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The Netherlands planned U.S.-supported invasion of Suriname in 1986

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« on: November 20, 2010, 06:33:33 pm »

The Netherlands planned U.S.-supported invasion of Suriname in 1986

By BNO News | November 20, at 6:17 am

AMSTERDAM (BNO NEWS) -- The Netherlands was planning an invasion of Suriname in 1986 to arrest military dictator Desi Bouterse, according to former Dutch Prime Minister Ruud Lubbers on Saturday, who said the United States supported the plan.

Although rumors about such plans have been going around for years, the statements reported by a Dutch newspaper on Saturday is the first real evidence of the war plans. "I'm surprised how long the existence of the invasion plan was kept secret," former Dutch Defense Minister Wim van Eekelen told 'De Volkskrant' newspaper.

'De Volkskrant' reported that the Netherlands had drafted a detailed plan in late 1986 to arrest Bouterse, who led the South American country as a dictator from 1980 until 1988 and was recently elected as the nation's president. If the plan would have been carried out, the Netherlands would have sent hundreds of troops with the support of the United States, which stood ready to provide Navy ships, planes and helicopters in support of the invasion.

The government of Lubbers had created the plans after a messenger from Suriname delivered a letter in October 1986 on behalf of three members of the Suriname government, including then-Prime Minister Pretaap Radhakishun. It appealed to Lubbers to intervene and arrest Bouterse.

"The Suriname request was aimed to remove military dictator Bouterse," said Dutch former Foreign Minister Hans van den Broek. "This does not mean that the possible Dutch military support had this only purpose. Our responsibility for the Dutch Surinamese also played a role."

Lubbers told the newspaper that the plan his government had created in 1986 would have sent at least 850 Dutch marines along with 16 helicopters to the region. Among their objectives was to take control of Paramaribo-Zanderij International Airport, which is about 45 kilometers (28 miles) south of Paramaribo.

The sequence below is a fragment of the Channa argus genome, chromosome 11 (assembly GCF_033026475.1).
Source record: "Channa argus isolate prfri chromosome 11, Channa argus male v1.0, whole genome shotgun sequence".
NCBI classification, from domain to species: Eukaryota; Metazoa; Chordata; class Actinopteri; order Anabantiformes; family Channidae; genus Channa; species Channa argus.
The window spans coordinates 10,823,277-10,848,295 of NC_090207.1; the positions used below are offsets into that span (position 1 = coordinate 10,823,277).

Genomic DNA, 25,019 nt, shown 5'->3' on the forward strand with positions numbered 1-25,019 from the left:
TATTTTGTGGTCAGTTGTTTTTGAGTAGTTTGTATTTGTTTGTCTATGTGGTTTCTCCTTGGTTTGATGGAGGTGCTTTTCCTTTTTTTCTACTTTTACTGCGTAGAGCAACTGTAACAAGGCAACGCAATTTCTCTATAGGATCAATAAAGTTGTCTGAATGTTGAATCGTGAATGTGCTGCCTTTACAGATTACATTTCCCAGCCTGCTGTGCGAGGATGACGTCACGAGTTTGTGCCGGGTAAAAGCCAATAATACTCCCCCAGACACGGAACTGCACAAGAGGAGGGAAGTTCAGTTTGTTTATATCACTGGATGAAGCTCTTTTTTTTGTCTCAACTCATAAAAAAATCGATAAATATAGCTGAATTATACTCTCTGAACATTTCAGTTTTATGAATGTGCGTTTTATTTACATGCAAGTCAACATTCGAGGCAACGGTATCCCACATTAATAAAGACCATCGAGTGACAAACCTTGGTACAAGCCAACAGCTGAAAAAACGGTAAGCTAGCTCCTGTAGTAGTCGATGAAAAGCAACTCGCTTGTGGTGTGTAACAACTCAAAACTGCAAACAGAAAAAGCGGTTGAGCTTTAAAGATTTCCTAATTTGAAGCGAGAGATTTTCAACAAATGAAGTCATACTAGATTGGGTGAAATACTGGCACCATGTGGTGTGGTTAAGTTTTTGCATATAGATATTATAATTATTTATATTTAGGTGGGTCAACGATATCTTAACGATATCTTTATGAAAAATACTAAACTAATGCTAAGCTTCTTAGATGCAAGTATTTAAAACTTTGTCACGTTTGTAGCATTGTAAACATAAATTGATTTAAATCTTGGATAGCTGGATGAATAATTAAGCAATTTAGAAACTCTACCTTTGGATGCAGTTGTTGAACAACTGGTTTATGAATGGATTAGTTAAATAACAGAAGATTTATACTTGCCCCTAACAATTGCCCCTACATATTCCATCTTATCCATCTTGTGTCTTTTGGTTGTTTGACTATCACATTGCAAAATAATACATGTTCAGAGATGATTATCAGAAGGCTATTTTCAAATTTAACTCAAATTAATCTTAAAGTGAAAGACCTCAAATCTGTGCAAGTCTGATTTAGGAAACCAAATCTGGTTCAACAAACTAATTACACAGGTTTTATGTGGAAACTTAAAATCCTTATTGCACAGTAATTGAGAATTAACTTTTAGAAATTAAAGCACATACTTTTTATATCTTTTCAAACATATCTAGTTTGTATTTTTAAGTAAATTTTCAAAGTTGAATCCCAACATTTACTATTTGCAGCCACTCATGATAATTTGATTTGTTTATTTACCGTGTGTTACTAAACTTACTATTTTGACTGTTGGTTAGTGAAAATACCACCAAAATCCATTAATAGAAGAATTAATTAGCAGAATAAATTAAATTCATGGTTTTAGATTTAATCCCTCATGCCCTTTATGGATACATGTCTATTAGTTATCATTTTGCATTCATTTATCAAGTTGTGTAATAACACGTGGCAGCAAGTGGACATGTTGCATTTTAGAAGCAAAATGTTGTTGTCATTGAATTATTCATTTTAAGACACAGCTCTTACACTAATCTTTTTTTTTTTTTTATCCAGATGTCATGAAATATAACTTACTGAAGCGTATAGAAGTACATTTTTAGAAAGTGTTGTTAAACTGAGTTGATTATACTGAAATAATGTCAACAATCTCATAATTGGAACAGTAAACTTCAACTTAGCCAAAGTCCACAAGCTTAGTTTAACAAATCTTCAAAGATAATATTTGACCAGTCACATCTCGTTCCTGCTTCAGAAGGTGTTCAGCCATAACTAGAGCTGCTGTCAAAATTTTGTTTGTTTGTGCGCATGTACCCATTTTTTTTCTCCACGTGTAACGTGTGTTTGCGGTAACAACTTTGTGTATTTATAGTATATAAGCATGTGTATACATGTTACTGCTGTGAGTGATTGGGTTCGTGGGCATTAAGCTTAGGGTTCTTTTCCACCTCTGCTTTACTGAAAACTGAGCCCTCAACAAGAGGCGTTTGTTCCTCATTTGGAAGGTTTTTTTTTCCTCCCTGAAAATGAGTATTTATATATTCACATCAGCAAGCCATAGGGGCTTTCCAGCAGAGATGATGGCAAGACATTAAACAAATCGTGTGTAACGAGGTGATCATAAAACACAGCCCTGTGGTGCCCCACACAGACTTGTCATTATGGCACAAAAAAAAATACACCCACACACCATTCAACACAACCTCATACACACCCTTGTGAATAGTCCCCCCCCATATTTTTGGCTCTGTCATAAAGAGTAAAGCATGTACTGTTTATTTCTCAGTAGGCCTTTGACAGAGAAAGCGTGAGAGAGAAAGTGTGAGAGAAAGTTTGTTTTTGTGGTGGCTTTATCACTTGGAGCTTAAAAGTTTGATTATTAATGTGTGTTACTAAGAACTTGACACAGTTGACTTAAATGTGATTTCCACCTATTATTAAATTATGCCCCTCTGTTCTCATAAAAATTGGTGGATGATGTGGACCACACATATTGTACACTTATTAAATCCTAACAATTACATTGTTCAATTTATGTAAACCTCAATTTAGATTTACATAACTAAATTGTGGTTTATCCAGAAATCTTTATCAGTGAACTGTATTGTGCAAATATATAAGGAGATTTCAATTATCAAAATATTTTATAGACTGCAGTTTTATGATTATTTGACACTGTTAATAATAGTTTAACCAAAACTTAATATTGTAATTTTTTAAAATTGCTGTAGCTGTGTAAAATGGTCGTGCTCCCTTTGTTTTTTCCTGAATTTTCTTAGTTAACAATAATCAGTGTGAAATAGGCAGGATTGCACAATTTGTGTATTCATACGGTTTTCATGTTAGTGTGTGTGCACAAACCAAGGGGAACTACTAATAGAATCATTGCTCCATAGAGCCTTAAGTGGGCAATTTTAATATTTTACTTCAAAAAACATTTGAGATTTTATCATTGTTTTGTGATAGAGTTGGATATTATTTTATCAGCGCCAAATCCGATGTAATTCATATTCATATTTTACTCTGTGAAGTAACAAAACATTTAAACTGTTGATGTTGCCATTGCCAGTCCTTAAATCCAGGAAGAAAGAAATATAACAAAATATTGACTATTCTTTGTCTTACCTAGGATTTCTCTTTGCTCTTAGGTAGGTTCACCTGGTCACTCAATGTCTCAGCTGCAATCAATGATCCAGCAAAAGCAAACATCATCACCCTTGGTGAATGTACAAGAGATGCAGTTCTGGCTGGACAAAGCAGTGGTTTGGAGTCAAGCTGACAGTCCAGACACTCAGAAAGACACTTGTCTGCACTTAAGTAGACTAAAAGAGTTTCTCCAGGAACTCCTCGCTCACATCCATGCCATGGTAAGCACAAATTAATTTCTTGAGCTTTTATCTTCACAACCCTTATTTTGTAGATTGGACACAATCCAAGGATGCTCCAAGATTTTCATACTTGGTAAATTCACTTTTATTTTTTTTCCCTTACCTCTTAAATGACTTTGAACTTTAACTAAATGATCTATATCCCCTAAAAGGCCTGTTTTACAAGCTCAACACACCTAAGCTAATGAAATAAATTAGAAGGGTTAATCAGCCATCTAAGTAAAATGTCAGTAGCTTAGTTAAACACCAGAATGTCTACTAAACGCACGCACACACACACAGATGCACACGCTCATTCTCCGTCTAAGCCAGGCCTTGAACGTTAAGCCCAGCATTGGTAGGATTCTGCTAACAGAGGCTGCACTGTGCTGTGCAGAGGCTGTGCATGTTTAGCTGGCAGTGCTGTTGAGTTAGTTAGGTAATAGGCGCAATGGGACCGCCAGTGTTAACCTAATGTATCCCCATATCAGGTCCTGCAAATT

Aside from taking over the airport, other marines would have been dropped in Paramaribo where a special unit would have been instructed to arrest Bouterse at one of his hiding places, which American intelligence agencies had been able to find. If the plans had succeeded, Dutch troops would have stayed in Suriname for at least one month until security could be guaranteed.

The newspaper report did not reveal how closely the American government, which was headed by President Ronald Reagan at the time, had been working with the Dutch to create the plans. It did not say if the United States, aside from delivering ships, planes, and helicopters, was also planning to send U.S. troops to support the Dutch military.

Bouterse led a military dictatorship between 1980 and 1988 after he and a group of Army sergeants overthrew the democratic government. The years were marked by the 'December murders', in which 15 people who opposed the military rule were executed.

But Bouterse was recently elected as president of Suriname, which came as a disappointment to the Netherlands where he was convicted in absentia in 1999 for **** smuggling. The European nation has since said that Bouterse would only be welcome there to serve his eleven-year prison sentence.

The U.S. government, however, has expressed respect for the elections even though it saw the victory of Bouterse. "The United States supports democratic elections and processes, and we respect the results of free and fair elections," said U.S. State Department spokesman Philip Crowley on July 19, soon after the election results were announced.

"We look to maintain our good ties with Suriname and the people of Suriname, but we will be clear with the incoming Suriname government that, for good relations with the United States and the international community, we expect this new government to stand firm against corruption and respect democratic principles, human rights, and the rule of law," Crowley added.

Suriname gained independence from the Netherlands in 1975.

(Copyright 2010 by BNO News B.V. All rights reserved. Info:

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